Most Finance chiefs should be able to credit their success to a distinct set of traits or strengths.
But when those strengths are relied on too heavily, they can have the opposite effect.
Think of a manager who prides himself on his ability to get all staffers to agree on all major business decisions, and makes sure there’s complete buy-in for every minor task. Great for employee morale, but what about productivity — especially when getting a consensus takes forever? This manager is probably utilizing his consensus-building skills a bit too often and could stand to weld his executive power more. Of course, the opposite problems arise when a manager never attempts to get buy-in.
But how do you tell if you’re overusing your strengths and, more importantly, what should you do about it?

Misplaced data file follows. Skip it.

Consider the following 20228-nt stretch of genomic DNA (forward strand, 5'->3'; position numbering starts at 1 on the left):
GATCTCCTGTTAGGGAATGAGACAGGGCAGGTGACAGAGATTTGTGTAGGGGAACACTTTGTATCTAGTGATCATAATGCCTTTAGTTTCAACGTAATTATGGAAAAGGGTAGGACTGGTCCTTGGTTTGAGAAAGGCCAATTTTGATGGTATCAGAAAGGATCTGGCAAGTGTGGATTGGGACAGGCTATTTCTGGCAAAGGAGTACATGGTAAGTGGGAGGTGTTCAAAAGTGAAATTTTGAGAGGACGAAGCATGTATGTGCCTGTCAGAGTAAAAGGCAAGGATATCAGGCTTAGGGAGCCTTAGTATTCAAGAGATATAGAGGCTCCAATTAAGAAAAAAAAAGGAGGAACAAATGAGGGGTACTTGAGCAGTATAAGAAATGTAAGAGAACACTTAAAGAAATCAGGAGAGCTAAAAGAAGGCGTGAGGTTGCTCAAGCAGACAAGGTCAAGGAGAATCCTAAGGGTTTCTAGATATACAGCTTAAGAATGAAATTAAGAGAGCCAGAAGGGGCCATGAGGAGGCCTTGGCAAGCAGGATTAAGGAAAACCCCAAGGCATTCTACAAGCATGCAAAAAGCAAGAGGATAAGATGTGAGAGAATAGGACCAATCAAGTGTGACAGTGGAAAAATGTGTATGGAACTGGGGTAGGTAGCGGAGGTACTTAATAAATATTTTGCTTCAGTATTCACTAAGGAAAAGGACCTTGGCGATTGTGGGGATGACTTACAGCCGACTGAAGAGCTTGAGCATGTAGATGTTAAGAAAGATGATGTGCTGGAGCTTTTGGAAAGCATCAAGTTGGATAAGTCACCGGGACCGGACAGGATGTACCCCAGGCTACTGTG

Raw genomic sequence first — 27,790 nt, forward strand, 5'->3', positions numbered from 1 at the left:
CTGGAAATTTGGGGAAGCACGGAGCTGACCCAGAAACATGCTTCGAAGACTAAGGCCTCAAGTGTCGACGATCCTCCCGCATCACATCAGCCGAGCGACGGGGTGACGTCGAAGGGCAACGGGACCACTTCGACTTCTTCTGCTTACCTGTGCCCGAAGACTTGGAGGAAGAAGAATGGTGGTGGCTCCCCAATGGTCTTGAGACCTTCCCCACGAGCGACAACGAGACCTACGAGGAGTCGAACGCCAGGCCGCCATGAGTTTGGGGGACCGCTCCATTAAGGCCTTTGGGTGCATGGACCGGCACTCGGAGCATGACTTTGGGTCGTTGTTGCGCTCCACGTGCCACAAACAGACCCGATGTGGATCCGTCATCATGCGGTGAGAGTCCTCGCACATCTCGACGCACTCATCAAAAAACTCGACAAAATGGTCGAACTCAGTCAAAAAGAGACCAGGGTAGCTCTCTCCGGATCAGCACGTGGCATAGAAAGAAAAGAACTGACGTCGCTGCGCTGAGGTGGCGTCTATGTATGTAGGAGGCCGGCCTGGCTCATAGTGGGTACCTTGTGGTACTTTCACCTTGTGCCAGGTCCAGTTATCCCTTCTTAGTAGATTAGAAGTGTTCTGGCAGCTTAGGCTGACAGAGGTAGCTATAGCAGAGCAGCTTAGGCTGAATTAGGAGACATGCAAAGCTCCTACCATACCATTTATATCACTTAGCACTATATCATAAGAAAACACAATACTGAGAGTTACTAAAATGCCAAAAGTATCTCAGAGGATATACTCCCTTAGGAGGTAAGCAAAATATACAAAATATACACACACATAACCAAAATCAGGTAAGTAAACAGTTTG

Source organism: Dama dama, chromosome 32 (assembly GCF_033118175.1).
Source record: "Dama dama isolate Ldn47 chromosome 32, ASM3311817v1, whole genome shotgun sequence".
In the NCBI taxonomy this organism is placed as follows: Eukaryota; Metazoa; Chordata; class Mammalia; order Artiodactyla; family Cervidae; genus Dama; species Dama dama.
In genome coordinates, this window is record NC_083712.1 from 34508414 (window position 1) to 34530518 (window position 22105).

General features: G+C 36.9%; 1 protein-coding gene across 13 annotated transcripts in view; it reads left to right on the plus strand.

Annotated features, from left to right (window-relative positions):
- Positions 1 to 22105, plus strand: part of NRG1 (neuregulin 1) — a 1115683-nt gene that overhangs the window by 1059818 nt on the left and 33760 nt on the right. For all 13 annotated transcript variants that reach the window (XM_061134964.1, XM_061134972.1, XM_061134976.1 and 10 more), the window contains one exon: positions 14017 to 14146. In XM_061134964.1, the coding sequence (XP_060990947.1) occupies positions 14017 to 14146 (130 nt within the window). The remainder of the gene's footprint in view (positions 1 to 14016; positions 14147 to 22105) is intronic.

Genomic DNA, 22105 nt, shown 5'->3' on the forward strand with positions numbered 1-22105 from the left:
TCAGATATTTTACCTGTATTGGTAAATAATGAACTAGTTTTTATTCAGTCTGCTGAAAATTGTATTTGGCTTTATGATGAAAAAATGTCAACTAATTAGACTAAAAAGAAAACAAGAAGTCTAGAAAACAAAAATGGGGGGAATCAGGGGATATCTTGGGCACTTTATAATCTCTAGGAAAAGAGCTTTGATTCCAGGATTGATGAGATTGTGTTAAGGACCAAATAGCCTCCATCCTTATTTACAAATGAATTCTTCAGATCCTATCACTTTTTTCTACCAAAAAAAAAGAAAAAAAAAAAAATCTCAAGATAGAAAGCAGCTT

Experts suggest paying careful attention to any areas where you have received the highest rating on leadership behavior, directly asking trusted colleagues co-workers what you can do less (or more) often, and asking yourself this question: Do I pride myself at being better than other leaders at (insert strength here)? Whatever trait you answer is the one you run the risk of relying on too much.
If you do notice you’re overusing a particular strength, try going to the opposite extreme every now and then to create a balance.